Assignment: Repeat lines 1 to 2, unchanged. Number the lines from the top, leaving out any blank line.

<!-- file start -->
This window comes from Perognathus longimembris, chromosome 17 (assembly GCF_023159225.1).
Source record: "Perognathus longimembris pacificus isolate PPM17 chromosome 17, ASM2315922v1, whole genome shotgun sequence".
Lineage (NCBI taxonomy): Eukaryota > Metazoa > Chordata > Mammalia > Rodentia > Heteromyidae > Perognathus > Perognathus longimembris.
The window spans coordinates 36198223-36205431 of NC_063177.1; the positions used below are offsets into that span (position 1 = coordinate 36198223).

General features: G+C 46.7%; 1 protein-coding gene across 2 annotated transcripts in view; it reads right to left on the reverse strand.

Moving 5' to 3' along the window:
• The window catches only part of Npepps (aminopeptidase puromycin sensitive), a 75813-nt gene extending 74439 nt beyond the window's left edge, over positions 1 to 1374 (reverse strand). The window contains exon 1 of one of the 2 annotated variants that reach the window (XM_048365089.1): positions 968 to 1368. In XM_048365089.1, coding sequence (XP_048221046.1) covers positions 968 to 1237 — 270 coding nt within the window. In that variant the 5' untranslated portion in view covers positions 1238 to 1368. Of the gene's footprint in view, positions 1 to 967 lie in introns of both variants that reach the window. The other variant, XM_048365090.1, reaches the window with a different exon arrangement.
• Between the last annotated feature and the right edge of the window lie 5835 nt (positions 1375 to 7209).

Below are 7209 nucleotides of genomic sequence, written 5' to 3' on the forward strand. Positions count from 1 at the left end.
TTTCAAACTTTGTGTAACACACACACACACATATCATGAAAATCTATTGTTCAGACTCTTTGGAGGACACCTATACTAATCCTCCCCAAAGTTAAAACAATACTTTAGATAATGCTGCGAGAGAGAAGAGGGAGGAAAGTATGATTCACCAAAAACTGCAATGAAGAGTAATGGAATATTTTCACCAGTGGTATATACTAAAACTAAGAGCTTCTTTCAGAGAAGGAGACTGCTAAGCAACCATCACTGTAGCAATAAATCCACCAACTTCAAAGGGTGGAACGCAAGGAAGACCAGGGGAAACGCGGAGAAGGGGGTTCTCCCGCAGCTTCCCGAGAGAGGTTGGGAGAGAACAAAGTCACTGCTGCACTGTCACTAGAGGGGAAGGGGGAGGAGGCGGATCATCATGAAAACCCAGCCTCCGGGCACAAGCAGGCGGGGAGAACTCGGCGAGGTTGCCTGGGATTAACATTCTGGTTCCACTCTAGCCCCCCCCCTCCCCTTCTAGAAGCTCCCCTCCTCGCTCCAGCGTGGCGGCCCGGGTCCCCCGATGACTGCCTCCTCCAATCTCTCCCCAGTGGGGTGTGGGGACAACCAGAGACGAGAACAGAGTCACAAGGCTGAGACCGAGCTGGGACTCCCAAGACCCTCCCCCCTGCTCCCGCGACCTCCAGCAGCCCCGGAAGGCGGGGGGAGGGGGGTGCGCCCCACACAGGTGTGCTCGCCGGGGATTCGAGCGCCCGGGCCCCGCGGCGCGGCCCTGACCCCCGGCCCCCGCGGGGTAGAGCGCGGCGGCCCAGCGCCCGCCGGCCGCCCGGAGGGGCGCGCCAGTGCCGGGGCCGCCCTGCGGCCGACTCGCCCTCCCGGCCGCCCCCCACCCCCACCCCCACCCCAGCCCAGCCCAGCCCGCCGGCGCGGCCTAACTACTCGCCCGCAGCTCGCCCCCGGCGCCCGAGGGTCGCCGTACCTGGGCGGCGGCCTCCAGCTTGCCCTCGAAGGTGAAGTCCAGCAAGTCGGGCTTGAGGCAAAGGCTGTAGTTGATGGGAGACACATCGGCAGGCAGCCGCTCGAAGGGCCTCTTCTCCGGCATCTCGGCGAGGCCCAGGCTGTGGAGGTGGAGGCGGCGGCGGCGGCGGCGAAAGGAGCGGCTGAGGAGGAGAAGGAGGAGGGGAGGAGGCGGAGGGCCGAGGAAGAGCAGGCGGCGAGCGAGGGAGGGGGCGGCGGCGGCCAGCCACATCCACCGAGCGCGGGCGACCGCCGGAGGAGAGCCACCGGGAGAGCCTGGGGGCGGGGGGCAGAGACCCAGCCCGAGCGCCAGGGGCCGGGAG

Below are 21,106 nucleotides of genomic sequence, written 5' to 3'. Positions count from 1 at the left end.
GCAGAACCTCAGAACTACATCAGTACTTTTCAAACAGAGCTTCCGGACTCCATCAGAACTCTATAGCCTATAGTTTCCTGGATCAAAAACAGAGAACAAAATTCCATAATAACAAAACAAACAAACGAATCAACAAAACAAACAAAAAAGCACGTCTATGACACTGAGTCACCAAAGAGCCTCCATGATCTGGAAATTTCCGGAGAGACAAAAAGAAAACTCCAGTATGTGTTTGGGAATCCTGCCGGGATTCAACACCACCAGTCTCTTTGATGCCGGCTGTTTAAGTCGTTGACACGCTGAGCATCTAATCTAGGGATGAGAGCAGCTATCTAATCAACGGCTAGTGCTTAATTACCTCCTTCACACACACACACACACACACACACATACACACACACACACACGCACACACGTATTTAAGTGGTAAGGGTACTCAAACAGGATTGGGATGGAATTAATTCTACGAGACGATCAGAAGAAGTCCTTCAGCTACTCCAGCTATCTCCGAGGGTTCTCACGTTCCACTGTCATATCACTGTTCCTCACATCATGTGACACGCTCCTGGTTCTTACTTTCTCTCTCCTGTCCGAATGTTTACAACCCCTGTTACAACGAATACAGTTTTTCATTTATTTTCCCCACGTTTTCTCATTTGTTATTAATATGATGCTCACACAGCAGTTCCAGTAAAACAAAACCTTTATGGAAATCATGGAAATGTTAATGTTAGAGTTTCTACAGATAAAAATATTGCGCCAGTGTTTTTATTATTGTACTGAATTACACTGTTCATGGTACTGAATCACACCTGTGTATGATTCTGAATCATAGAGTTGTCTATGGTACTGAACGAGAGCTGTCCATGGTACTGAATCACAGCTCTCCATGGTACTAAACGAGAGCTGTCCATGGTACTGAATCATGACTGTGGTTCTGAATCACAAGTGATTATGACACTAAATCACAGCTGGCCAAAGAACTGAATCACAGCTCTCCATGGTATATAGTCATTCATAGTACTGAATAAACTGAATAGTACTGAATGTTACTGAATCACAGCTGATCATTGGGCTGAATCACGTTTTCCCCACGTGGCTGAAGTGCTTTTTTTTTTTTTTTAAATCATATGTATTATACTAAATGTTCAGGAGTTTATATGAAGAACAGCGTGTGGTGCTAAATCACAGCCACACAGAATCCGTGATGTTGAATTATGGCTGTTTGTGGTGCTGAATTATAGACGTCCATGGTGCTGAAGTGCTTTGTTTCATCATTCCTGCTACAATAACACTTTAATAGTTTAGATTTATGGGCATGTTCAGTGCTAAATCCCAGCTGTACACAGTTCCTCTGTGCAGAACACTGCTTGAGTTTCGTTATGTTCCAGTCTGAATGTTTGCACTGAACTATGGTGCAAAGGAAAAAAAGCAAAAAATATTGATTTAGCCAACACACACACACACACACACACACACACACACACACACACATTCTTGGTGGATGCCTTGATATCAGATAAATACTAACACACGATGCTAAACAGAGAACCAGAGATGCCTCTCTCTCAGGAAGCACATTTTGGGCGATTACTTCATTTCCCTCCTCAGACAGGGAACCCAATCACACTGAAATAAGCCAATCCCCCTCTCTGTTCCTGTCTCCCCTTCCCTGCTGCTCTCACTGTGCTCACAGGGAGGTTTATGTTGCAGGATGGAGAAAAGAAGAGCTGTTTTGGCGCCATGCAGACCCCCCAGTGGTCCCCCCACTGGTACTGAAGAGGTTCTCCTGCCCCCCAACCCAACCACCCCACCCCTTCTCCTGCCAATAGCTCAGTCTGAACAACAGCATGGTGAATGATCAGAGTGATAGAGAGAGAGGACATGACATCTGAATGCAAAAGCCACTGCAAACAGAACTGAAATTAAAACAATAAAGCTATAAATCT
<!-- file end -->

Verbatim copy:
This window comes from Perognathus longimembris, chromosome 17 (assembly GCF_023159225.1).
Source record: "Perognathus longimembris pacificus isolate PPM17 chromosome 17, ASM2315922v1, whole genome shotgun sequence".